Monday, March 14, 2011

Is risk risky if we can't see it?


We face many financial risks:  some more visible than others.  In this message we explain why it is important for investors to have a balanced perspective on the risks that they are taking.

Ten years ago everyone knew the stock market was 'risky' and residential real estate was a 'safe' investment. Back then, no one would have borrowed to buy stocks but people were using "no money down" loans to buy condos - it was a sure thing.

Well now we know it wasn't. It turns out that for many investors residential real estate was more risky than the stock market. So how did we get it so wrong? It may have something to do with the internet. Starting more than a decade ago, we began using on line tools to monitor our investment portfolios. Instead of getting a monthly statement or searching the stock listings in the back of the business section, we were able to instantly see our entire portfolio every day. And what we saw shocked us: stocks soared and then plunged with stomach churning frequency. If the swings weren't enough, we were assailed from every side by 24 hour financial channels, websites and radio shows shouting confusing and contradictory advice. Most of us hated this emotional roller coaster. By comparison, our homes seemed like such safe, sober investments. That's not to say their value didn't fluctuate - it did - it's just that without the instant reporting provided by the internet we couldn't see what was going on.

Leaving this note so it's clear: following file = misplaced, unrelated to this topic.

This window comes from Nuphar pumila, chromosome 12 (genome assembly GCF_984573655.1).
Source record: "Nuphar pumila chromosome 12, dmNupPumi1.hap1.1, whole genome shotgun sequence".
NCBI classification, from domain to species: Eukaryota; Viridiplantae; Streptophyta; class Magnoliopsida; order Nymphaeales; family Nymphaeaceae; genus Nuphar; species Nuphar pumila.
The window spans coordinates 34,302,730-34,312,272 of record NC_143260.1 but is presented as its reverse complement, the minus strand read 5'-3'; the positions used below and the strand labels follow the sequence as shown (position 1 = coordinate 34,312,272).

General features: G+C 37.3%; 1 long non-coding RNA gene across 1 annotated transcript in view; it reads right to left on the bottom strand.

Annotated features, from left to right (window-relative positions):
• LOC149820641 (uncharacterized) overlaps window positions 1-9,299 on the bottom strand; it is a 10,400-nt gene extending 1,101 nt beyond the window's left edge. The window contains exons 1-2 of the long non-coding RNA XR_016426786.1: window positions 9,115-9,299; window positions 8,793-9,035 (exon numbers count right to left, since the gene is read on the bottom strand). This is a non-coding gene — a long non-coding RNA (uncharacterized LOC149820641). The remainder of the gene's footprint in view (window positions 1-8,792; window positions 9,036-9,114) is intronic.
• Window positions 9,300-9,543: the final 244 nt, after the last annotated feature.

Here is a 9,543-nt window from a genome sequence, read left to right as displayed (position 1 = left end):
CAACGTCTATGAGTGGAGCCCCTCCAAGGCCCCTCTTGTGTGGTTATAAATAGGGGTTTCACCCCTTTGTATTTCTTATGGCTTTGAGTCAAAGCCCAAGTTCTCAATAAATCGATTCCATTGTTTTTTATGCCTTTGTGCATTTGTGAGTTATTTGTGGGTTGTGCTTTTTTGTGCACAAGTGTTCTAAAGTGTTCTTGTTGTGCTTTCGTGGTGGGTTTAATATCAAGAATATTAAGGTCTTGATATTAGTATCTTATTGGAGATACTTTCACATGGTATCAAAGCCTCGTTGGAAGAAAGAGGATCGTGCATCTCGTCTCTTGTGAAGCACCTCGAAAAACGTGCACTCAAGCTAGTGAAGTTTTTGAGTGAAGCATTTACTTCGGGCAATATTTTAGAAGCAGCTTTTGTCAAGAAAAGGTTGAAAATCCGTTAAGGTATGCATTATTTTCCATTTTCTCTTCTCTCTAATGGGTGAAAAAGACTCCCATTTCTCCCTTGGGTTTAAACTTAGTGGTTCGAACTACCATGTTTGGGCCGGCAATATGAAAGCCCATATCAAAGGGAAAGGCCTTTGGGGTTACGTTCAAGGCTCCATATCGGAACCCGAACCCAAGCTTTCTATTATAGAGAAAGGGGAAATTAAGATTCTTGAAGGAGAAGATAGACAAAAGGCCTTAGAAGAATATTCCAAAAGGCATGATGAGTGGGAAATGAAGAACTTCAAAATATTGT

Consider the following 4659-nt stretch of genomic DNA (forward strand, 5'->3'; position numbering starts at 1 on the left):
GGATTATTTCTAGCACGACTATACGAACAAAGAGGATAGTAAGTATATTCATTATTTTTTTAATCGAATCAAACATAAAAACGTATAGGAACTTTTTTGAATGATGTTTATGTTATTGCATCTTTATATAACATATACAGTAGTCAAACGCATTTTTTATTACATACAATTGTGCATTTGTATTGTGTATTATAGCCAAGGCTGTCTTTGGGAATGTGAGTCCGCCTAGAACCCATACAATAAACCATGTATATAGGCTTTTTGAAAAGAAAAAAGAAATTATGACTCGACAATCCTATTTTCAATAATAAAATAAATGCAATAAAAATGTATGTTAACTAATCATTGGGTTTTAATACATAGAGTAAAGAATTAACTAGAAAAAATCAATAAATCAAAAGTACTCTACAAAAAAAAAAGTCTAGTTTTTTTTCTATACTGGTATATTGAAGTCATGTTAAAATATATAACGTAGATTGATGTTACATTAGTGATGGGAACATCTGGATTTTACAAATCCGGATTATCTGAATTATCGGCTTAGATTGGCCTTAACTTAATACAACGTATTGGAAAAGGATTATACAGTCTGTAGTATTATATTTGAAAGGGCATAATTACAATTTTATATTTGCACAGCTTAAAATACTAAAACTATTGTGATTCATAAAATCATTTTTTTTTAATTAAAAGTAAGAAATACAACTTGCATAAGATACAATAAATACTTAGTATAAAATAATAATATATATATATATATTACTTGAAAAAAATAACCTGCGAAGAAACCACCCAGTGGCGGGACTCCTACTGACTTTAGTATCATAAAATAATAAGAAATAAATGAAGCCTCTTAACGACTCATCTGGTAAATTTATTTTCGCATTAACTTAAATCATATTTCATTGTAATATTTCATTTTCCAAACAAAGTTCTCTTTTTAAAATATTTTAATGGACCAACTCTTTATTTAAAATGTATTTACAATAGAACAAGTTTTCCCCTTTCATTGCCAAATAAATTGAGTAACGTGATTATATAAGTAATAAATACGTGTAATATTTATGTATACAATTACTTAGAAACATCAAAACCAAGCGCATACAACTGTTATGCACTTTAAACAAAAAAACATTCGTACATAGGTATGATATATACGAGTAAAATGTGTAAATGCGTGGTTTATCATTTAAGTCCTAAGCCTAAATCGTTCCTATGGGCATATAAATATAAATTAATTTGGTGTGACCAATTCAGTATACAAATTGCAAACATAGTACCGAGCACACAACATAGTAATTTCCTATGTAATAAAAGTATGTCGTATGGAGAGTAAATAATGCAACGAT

Experts call this the 'information risk premium'. Investments that are actively traded and reported on feel more risky because we see their daily fluctuations. By contrast, less visible assets like Hedge Funds or real estate may seem less risky simply because there is less daily attention placed on them. But visibility by itself doesn’t tell you anything about the relative riskiness of an investment. All things being equal, lots of market data combined with easy trading may turn out to be more risky if it causes you to deviate from your plan and turn fluctuations into real losses.

So what does this mean for you? First of all, relax - don't focus on day to day fluctuations - they are almost always meaningless in relation to your long term goals, second, spread your investments over multiple asset types, third, when evaluating the relative risk of a given investment, trust your plan, not your gut.

And remember: what matters is not the risk you see but the risk you take.

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